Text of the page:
US golfer Tiger Woods leaves the course after his practice at the Congressional Country Club in Bethesda, Maryland on June 24, 2014US golfer Tiger Woods leaves the course after his practice at the Congressional Country Club in Bethesda, Maryland on June 24, 2014 (AFP Photo/Mladen Antonov)
Bethesda (United States) (AFP) - It's hard not to get excited about seeing a healthy Tiger Woods resume his quest to beat Jack Nicklaus' major win record, even for those rivals trying to beat him.
Woods, a 14-time major champion still four majors shy of matching Nicklaus' mark, returns from a three-month injury lay-off Thursday at the $6.5 million USPGA National.
The 38-year-old American, who has not won a major title since the 2008 US Open, has an eye on next month's British Open and the PGA Championship in August and closing the major win gap on his boyhood idol.
"You've got a guy that's reaching almost 40 who is the best player of his generation, trying to become the best player of all time, so it's really exciting times," four-time major winner Ernie Els of South Africa said.
"He feels like he's really healthy and that's a positive."
Woods has had to adjust his swing to ease the stress on his knees and back but remains driven to overtake golf's most iconic record.
"Tiger's swing has changed through the years. He's changed it because of his body," Els said. "But he's got the strongest mind out here.
"So I think with that in mind, I think he's got a real good chance of still breaking Jack Nicklaus' record."
Woods has not played since struggling to a 78, his worst-ever final-round score, at Doral on March 9.
Since then, Woods underwent a microdiscectomy to ease pressure on a pinched nerve and spent the past three months slowly working himself back to health, missing the Masters for the first time in his career and the US Open just two weeks ago.
But having Woods healthy and at his best against the world's top players has restored a spark that golf lacks without him, according to 2013 US Open winner Justin Rose of England.
"There's always a fascination in terms of watching Tiger play golf and the run that he's been on throughout his career and what he still has to achieve in terms of his goals," Rose said.
"I think golf will get really exciting if he starts winning a couple more majors and the race to 18 becomes incredibly on again. That's incredibly exciting for the game of golf and will draw a lot more interest in the game once again."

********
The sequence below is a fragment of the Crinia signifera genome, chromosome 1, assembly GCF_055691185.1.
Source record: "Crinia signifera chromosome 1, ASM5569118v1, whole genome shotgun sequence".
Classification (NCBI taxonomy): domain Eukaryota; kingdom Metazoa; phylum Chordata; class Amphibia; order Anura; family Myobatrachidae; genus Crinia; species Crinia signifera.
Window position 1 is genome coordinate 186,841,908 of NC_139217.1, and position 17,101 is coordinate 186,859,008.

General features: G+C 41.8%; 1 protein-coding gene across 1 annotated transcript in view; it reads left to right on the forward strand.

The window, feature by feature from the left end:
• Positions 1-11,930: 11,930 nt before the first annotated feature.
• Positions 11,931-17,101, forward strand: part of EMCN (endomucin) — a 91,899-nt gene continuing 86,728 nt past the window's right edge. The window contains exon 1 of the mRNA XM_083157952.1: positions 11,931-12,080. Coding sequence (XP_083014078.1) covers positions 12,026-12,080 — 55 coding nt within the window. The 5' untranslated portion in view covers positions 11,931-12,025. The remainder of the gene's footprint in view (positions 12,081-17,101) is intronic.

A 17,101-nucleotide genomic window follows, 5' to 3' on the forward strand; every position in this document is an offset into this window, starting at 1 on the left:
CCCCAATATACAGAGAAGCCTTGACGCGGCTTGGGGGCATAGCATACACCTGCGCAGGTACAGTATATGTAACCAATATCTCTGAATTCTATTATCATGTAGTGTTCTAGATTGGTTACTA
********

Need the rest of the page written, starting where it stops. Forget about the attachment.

This week's event at Congressional Country Club is a Woods warm-up for the British Open in three weeks at Royal Liverpool, where Woods won the Claret Jug in 2006. Three weeks after that comes the year's final major tournament, the PGA Championship at Valhalla, where Woods won it in 2000.
"He's chasing history," Els said. "He's in a position unlike any other player currently playing the sport that he can change history, so that's really important for him and for golf going forward. It's going to be really interesting. It's going to be an exciting time for himself and for the fans to see what he can do."
Australian Jason Day, a Masters and US Open runner-up added: "It's fantastic to see him back on the golf course. I think golf needs Tiger in the game.
"Obviously he has changed the game for us. It's pretty special to see him back. He has always been a hero of mine as I was growing up."
Playing this week should boost Woods' chances of again contending for a major crown at Royal Liverpool.
"No matter who, there's an element of getting the rust off and if I was Tiger Woods I would probably be looking at the Open and the decision to play here is because he doesn't want to be rusty at the Open," Rose said.
"He always talks about being here to win and I'm sure that is the case but I'm sure there could be an element of looking a week or two ahead for the Open."
Woods will play alongside Australian Jason Day and US star Jordan Spieth in the first two rounds.
"It's fantastic to see him back on the golf course. I think golf needs Tiger in the game," Day said. "It's pretty special to see him back. He has always been a hero of mine."